Originally Published: August 15, 2018 8:30 p.m.
A move that was intended to generate revenue for the Prescott Public Library reportedly has had the opposite result.
According to information from the library, the mid-2016 bid to raise money by charging fees for use of three of the library’s meeting rooms has ended up failing to break even.
Based on that information, the Prescott City Council decided Tuesday, Aug. 14, to rescind the library’s fees for nonprofit and non-commercial groups wishing to use the library’s Founder Suite rooms and its upper-level computer lab.
The rescission falls in line with an earlier recommendation by the Prescott Library Advisory Board.
In a letter to City Manager Michael Lamar, Library Advisory Board Chairman Jerry Jones said of the fees: “It’s really a ‘no win’ situation when we promote the library as a Free Library (opinion).”
Tuesday’s council decision did not come without some opposition, however.
Councilman Phil Goode challenged Library Director Roger Saft about the calculations that went into the recommendation.
Saft told the council that the library was spending more in staff time to collect the meeting-room fees than was being generated from the fees.
A city memo stated that a library assistant was spending about five hours a week “collecting fees, producing invoices, and interacting with patrons to collect funds for meeting room rentals” — amounting to an annual cost of $5,811 for wages and benefits.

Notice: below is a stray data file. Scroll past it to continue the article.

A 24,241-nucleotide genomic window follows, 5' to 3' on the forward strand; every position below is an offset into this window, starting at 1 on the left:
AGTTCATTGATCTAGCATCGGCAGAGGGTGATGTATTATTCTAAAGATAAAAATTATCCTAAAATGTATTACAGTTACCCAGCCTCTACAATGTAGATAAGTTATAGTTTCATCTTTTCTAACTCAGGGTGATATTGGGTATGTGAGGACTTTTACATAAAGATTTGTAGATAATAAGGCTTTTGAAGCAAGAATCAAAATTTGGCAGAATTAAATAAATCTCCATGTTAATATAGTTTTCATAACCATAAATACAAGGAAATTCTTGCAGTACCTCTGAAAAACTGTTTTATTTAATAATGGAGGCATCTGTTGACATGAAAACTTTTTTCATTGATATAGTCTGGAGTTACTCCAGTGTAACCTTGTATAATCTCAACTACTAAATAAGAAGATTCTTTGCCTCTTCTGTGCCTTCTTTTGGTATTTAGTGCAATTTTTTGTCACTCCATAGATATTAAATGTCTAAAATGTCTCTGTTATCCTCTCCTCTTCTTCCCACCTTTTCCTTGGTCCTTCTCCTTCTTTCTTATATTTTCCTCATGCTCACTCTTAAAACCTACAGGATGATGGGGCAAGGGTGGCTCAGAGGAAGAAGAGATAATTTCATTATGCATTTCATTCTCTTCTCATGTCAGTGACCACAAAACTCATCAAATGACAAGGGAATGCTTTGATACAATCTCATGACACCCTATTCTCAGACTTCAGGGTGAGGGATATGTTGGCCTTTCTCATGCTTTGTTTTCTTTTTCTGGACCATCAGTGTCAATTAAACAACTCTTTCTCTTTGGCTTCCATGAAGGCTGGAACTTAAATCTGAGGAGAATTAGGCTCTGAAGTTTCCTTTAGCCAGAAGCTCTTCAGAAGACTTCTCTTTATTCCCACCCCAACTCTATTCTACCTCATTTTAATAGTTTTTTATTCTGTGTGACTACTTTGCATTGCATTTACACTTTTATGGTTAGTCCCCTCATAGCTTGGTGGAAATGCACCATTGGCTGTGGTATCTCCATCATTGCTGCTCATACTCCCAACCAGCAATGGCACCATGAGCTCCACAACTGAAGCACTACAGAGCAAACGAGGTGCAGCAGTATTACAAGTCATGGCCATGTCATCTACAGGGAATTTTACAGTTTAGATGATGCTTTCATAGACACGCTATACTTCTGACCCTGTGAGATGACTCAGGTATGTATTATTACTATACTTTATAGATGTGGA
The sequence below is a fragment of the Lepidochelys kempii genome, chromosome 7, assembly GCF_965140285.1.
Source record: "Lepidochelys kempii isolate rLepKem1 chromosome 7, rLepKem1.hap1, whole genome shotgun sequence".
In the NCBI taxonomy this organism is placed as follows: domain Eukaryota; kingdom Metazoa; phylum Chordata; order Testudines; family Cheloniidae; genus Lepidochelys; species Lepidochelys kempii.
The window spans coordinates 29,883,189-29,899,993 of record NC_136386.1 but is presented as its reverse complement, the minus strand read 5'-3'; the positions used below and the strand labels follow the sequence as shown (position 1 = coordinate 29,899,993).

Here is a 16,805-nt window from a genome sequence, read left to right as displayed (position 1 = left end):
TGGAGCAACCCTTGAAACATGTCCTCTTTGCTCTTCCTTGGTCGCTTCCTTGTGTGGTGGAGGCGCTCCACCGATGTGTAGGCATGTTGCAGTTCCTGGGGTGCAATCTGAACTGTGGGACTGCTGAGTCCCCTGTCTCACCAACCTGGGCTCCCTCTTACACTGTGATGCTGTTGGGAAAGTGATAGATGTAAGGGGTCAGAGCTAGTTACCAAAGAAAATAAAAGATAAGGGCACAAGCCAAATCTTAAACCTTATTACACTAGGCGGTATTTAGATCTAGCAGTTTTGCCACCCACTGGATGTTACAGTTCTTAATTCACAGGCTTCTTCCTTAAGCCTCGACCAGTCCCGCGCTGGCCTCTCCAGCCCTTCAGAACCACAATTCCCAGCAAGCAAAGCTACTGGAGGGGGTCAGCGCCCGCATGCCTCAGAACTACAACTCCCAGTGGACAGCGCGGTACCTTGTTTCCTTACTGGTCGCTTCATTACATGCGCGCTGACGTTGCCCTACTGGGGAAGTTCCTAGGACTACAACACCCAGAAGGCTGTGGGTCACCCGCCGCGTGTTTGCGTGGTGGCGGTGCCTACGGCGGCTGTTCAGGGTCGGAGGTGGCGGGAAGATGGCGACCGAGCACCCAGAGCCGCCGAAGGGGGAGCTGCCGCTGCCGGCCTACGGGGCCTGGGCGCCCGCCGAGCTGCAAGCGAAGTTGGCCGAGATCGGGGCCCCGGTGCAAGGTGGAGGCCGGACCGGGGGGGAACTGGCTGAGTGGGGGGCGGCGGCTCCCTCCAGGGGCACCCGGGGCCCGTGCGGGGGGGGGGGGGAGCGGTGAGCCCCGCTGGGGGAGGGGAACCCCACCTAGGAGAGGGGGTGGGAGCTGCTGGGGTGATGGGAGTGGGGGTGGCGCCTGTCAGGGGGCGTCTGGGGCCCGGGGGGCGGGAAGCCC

That compares with the average of $5,292 that was collected in fiscal years 2017 and 2018.
Affecting the revenues was the fact that many local groups apparently chose to find other places to meet after the fees went into effect.
“There’s been a decrease in the use of those meeting rooms since the institutional fees,” Saft said.
Use the Founders Suite, for instance, dropped from 394 uses in fiscal-year 2016, to 276 in fiscal-year 2018.
Goode suggested that the library could collect the fees with less effort.
“Why do you have to invoice them?” he asked, noting that invoicing a customer tends to cost between $30 and $50 each, which exceeds the average $25 to $45 free for renting the rooms.
As an alternative to sending an invoice, Goode suggested that the library should ask renters to pay by credit card.
But Budget and Finance Director Mark Woodfill responded that setting up online payments for such minimal amounts would not be cost-effective. And, he said, many of the small nonprofit groups that use the library meeting rooms do not have organizational credit cards.
Still, Goode objected to eliminating the fees, noting that the fees were put into effect to help deal with Prescott’s financial challenges – especially the city’s pension debt with the Public Safety Personnel Retirement System (PSPRS).
“When I ran for the seat, I vowed that I would not support anything unless it was an essential service, primarily public safety,” Goode said. “I know it’s a minor amount, but I’m not going to support the change.”
Other council members disagreed, however.
Councilwoman Alexa Scholl, who serves as the council’s liaison to Library Advisory Board, called the rescission of the meeting-room fees “a step in the right direction.” She added: “It’s a public building; people are paying taxes to use the library.”
Councilman Steve Sischka brought up the small amount of revenue being generated.
“Ebenezer Scrooge comes to mind in this situation,” he said. “I think it’s totally worth it to give (the revenue generated by the fees) back to the community so that they can spend it elsewhere, and I would be totally for getting rid of these fees.”
The council voted 6-1 to rescind the fees, with Goode casting the only vote against the motion.
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